The outgoing leader of the National Black Police Association (NBPA) was attacked by all sides following claims he called for the police to stop and search more young black people to tackle rising gun crime.
Keith Jarrett, the NBPA's outgoing president, will use a speech at its annual conference this week to urge Police minister Tony McNulty and Met chief Sir Ian Blair to consider searching more young people.
His remarks, in the wake of the killing of a black boy, 16, in Sheffield with a single shot to the head last week, threatened to revive the row over the Sus (suspicion) laws that led to checks on predominantly black young people in the 1990s before the Scarman report on the Brixton riots.
Keith Vaz, the Labour chairman of the Commons select committee on Home Affairs, yesterday criticised Mr Jarrett's remarks as "extremely unhelpful". He said: "I think you have to look at the facts – very few stop and search acts actually lead to arrests. When the Black Police Association is so vocal about the over-representation of black people in the criminal justice system, it is very odd and extremely unhelpful when its leader thinks we should go back to some pre-Scarman era."
Mr Jarrett yesterday denied that he was specifically calling for the targeting of black youths, however he told yesterday's Observer newspaper: "From the return I am getting from a lot of black people, the black community, they want to stop these killings, these knife crimes, and if it means that their sons and daughters are going to be inconvenienced by being stopped by the police, then so be it. I am hoping that we go down that road."
Meanwhile, the Home Affairs committee today will question the Home Secretary Jacqui Smith over the use of 28-day detention without charge for terrorist suspects. Mr Vaz said the Muslim community believed it was being targeted unfairly with the powers and he warned that such alienation, which could be made worse by stop and search powers, was "the road to ruin".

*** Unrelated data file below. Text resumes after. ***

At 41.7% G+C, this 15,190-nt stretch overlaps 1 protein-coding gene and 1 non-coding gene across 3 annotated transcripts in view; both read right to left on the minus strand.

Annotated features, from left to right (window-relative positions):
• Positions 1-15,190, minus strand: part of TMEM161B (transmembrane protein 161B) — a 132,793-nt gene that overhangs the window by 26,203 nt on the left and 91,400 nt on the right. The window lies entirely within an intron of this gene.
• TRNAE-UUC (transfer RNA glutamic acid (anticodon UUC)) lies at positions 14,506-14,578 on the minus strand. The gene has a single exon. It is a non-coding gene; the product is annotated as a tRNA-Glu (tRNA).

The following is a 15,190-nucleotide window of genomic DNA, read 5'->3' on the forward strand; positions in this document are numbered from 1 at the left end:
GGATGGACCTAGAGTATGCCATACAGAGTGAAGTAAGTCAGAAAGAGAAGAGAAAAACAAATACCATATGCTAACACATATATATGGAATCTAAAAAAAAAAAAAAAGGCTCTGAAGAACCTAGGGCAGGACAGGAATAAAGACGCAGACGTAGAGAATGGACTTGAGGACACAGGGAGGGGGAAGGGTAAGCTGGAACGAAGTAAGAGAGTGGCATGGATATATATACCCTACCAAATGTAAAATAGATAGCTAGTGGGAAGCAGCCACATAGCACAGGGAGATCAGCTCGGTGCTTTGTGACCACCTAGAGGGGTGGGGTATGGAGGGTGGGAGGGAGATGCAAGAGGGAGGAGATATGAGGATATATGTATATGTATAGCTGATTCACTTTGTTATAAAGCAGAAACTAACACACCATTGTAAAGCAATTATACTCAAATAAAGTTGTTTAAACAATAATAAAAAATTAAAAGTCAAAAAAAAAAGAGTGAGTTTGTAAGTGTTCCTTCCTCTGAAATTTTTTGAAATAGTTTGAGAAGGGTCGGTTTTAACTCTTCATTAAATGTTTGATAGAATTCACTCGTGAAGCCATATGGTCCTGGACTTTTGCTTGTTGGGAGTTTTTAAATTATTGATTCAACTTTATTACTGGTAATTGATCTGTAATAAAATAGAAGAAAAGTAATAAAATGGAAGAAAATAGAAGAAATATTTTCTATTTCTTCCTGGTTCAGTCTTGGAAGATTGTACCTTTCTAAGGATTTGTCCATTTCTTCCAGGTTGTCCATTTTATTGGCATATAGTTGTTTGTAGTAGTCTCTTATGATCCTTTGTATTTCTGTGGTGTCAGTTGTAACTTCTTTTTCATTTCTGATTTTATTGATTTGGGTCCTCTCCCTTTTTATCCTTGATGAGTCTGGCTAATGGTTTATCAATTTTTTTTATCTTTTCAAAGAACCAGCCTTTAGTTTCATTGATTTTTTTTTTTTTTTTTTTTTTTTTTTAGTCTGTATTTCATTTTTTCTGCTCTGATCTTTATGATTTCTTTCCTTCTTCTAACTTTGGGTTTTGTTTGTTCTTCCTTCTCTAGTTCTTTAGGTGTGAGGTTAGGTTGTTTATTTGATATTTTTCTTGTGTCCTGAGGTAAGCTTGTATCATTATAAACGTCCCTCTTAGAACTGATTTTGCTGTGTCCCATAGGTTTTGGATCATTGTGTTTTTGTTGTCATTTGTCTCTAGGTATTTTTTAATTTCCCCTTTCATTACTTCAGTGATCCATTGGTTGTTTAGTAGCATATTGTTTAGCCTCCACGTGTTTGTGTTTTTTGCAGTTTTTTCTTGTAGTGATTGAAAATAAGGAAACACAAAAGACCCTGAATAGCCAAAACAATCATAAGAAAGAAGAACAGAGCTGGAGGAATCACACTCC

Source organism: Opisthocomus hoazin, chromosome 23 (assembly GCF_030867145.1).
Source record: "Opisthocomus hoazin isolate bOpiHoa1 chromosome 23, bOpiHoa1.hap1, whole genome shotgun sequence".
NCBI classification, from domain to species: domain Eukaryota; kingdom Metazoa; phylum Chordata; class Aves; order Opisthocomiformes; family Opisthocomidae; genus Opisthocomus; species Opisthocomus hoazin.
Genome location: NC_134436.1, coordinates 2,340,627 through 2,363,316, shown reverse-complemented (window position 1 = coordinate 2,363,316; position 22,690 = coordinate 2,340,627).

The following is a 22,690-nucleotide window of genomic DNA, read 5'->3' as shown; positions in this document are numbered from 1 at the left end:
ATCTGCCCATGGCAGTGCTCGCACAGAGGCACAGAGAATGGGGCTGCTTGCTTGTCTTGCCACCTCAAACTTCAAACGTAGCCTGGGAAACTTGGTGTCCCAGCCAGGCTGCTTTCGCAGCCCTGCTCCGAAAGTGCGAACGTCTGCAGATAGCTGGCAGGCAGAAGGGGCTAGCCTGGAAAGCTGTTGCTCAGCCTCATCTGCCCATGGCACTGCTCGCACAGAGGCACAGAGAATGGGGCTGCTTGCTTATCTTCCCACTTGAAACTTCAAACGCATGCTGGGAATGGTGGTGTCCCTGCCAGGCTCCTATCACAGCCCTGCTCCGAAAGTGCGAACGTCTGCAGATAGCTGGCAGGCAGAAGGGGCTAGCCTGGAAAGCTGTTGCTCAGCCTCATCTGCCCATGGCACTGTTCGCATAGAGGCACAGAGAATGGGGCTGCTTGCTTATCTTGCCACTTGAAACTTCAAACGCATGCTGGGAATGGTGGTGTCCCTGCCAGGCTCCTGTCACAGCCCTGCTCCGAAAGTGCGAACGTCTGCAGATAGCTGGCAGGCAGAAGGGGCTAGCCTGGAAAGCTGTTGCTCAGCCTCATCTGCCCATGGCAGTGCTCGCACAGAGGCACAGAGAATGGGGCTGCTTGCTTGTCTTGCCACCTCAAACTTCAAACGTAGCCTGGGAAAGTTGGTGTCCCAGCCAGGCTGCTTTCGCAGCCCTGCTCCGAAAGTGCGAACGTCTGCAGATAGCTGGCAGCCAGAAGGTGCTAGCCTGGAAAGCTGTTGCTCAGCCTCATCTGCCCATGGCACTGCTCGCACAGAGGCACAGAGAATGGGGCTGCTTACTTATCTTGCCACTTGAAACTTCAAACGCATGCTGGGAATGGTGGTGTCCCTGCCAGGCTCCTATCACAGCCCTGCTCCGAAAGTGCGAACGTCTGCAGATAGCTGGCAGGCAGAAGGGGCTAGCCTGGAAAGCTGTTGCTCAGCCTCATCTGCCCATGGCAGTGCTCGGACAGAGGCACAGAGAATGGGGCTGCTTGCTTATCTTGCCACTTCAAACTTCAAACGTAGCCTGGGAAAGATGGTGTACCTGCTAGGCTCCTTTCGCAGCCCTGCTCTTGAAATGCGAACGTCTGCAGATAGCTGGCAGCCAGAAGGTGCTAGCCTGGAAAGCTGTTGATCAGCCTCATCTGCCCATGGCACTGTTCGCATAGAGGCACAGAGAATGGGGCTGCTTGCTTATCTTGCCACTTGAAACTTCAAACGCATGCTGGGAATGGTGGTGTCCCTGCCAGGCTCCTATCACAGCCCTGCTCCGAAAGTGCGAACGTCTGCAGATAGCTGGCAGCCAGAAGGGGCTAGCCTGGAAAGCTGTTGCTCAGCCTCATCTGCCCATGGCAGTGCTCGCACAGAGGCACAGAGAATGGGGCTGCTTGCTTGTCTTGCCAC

The NBPA's legal adviser, Chief Superintendent Ali Dizaei, disowned Mr Jarrett's remarks, telling the BBC the comments were Mr Jarrett's personal views. He said stop and search was "a very, very small part" of the fight against knife and gun crime and increasing its use would be wrong.
"I think that [it] will increase tension in the black community," he said.
Shami Chakrabarti, director of Liberty, said: "Stop and search is just one tool of policing. If overused, or overspun, it alienates more law abiding people than it protects."
Former Home Secretary David Blunkett, speaking on BBC1's The Politics Show, said: "I don't think we should go about stopping people for the sake of it. It has to be in terms of targeting and intelligent policing and with the co-operation of the community."Reuse content